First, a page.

I told the elves in my mind that I wanted to hike on Tungustapi rock and asked them for permission to do so and promised not to make any racket while enjoying the view and taking photos from the top of Tungustapi.
I could feel their positive response, so I happily hiked to Tungustapi and spent some time there in beautiful sunny and still weather after spending the night at Dalahotel by Guðrúnarlaug hot pool.
Guðrúnarlaug hot tub in Sælingsdalur close by Tungustapi
Even nowadays we don't dare to disturb the elves and roads are made around rocks, which are believed to be the homes of the elves, instead of destroying the rocks to make a straight road.
There are some incidents of the machinery breaking down or there being mishaps when trying to blow up these rocks.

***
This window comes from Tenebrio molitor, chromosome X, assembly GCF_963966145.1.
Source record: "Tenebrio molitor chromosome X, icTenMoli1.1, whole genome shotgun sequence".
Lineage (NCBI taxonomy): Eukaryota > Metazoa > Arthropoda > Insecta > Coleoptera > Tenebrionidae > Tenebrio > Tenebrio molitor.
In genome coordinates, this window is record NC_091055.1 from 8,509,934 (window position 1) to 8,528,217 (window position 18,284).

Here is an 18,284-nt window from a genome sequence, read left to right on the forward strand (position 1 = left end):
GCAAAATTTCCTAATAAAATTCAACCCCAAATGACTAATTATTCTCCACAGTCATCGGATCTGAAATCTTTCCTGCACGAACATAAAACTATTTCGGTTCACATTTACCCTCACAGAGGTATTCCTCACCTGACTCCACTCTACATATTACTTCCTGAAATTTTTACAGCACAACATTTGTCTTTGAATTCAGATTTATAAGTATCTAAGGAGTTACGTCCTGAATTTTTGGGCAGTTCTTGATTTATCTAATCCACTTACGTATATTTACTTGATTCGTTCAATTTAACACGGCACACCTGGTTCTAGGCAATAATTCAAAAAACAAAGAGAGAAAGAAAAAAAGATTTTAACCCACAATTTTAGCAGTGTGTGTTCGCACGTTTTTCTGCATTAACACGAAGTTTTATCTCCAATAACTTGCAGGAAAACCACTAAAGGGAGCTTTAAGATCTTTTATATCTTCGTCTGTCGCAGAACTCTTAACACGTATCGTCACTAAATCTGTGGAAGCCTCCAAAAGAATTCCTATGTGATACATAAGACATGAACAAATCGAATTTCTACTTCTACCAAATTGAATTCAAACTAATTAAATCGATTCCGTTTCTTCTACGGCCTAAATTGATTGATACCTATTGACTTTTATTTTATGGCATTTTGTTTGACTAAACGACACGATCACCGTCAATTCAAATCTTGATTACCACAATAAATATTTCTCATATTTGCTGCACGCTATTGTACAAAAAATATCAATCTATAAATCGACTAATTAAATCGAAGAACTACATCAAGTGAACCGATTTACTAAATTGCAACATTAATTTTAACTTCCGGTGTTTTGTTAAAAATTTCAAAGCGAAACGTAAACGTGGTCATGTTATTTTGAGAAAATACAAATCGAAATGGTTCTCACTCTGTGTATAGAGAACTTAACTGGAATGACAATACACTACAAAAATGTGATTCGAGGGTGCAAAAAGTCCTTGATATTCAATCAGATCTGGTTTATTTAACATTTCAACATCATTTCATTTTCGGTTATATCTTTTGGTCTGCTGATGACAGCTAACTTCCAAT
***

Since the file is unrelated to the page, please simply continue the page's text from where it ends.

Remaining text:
Then a psychic is invited to talk to the elves, asking them to move. Or if they don't want to move the road is made around the rocks.
The view from the top of Tungustapi
Sælingsdalur is located in West Iceland, some 167 km north of Reykjavík, which is 2.5 hours of driving.
Here you can see the location of Tungustapi on Google Maps, it is not yet marked.
I have not seen any guided tours in this area, but you can rent a car and drive there yourself from Reykjavík.
The hike to Tungustapi is short and easy
And if you want to see what another elf-church looks like then I have written another travel-blog about the elf-church at Laugarvatnsvellir plains:
Have a lovely time in Sælingsdalur :)